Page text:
About half of Faaborg’s talk focused on vision, while the other half focused on attention, focus, and memory. Google learned that repetition may be a better way to teach simple concepts to users, instead of just offering a single tutorial up front. For example, a repeated alert in new Android phones tells users where they can find all of their apps. Previously, users would skip through the short introductory screen.
“Consistency is not critical — you don’t need to build products identical to what’s on the marketplace,” Faaborg noted at the end of his chat, in a takeaway that also tells us a lot about how Google views design now. He urged developers to build innovative designs and trust that their audiences will be able to understand them. “People are smart,” he said.
Is it enough?
While Google’s design breakthroughs have led to some major changes internally, its competition hasn’t been sitting still.
Apple, a company practically synonymous with excellent product design, will likely see a major style evolution now that Jony Ive is in charge of design company-wide. According to rumors, this year’s iOS 7 could be a major overhaul more in line with Ive’s aesthetic (a love of simple and flat designs).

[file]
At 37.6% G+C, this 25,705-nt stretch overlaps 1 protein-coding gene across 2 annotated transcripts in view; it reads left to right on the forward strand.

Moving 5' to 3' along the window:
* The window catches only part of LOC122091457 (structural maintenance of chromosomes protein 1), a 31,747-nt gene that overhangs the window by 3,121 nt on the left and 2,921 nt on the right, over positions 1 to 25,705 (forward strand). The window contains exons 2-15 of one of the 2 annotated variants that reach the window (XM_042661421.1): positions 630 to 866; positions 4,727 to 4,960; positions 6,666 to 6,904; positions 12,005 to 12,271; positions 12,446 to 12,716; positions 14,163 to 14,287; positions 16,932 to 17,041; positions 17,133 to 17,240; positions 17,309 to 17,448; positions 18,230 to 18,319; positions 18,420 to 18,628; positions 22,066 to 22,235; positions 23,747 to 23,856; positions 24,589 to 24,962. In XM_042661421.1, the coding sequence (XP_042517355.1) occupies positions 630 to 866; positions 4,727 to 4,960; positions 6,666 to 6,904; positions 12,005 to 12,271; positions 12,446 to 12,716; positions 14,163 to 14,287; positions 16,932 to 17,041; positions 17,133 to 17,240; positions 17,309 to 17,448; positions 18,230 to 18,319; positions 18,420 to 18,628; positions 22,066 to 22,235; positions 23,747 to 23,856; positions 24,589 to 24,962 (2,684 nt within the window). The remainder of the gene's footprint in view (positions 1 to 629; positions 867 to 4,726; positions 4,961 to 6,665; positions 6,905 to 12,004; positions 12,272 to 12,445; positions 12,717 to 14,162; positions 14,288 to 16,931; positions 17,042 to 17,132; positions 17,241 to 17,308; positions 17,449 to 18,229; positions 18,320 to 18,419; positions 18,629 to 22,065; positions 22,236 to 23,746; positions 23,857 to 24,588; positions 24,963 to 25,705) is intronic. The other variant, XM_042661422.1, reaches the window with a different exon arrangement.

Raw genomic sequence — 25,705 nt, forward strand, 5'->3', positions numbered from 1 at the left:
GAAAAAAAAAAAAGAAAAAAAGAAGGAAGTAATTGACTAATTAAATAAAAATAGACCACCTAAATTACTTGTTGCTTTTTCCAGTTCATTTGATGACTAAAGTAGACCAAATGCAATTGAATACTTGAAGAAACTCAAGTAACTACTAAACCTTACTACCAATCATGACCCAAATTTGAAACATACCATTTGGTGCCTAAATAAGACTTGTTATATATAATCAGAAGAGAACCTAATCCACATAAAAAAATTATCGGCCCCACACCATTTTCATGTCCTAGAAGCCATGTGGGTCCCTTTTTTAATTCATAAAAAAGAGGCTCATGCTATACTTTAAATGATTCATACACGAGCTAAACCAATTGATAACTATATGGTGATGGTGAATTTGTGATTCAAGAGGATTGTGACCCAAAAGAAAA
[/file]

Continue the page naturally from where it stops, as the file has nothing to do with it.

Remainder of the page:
With Windows 8, Microsoft made a radical design shift as well, bringing elements from its slick Windows Phone operating system to the desktop. Microsoft just announced that it sold 100 million Windows 8 licenses in its first six months on the market, which is in line with Windows 7 sales. With its support for tabletsand traditional computers, Windows 8′s design could continue to pay off for Microsoft as personal computing trends change over the next few years.
No matter what Google does, it can’t please everyone. But now, at least, Google is trying.